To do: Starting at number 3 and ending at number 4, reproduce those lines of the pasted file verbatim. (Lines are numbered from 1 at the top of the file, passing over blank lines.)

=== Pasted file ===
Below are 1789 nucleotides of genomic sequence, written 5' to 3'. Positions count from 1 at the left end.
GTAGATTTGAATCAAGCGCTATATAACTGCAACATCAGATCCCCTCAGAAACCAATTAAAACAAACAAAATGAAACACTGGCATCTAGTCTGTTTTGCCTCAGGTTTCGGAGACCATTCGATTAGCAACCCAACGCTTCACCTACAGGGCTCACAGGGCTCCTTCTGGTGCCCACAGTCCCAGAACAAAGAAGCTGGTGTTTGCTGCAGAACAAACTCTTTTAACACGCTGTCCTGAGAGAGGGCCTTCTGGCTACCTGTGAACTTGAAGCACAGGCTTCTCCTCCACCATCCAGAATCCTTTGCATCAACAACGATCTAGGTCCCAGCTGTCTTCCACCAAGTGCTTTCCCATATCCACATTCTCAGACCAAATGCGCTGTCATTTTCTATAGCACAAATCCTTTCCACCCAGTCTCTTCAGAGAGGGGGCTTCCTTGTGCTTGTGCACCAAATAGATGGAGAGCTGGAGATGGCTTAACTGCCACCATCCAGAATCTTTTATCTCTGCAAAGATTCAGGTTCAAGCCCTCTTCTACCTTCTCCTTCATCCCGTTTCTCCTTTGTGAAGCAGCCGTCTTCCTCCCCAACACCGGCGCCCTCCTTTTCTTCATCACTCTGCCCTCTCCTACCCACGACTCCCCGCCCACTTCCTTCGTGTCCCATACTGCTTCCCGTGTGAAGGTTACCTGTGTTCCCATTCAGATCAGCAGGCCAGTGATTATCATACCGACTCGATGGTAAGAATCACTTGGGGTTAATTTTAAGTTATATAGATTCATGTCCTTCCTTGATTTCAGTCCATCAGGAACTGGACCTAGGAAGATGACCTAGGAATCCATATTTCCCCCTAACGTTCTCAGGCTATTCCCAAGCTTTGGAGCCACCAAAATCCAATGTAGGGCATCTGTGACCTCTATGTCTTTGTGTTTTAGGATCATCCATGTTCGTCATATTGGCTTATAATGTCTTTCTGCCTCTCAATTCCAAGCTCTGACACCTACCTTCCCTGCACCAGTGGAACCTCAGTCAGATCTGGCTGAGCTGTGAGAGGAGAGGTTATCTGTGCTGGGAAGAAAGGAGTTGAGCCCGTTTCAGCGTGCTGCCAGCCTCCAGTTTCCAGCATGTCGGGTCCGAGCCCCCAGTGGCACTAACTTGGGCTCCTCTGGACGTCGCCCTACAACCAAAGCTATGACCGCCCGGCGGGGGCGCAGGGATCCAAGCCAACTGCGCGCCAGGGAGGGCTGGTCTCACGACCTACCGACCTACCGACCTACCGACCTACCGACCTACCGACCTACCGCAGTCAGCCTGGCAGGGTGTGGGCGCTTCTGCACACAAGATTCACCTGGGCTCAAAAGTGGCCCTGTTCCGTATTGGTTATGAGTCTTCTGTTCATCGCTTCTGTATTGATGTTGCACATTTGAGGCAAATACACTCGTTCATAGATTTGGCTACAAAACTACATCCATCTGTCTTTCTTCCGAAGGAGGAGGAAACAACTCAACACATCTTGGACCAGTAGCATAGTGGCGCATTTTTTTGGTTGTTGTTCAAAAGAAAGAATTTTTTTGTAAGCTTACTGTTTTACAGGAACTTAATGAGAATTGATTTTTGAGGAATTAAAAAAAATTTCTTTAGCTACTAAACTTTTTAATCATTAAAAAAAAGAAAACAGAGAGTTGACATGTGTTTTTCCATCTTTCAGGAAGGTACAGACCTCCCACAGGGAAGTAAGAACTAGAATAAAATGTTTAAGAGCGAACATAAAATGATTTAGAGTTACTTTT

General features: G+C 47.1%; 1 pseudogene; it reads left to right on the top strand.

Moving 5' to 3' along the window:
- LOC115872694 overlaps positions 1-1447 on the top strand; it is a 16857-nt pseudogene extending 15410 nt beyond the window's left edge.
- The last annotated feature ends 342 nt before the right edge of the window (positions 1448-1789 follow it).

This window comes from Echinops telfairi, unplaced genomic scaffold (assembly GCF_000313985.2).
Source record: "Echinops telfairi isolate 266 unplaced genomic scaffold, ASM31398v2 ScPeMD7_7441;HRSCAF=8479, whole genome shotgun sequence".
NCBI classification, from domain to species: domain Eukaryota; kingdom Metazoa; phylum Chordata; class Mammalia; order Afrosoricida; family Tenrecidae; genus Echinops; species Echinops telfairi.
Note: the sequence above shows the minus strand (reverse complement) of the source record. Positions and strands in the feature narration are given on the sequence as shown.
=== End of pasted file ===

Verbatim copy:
General features: G+C 47.1%; 1 pseudogene; it reads left to right on the top strand.

Moving 5' to 3' along the window: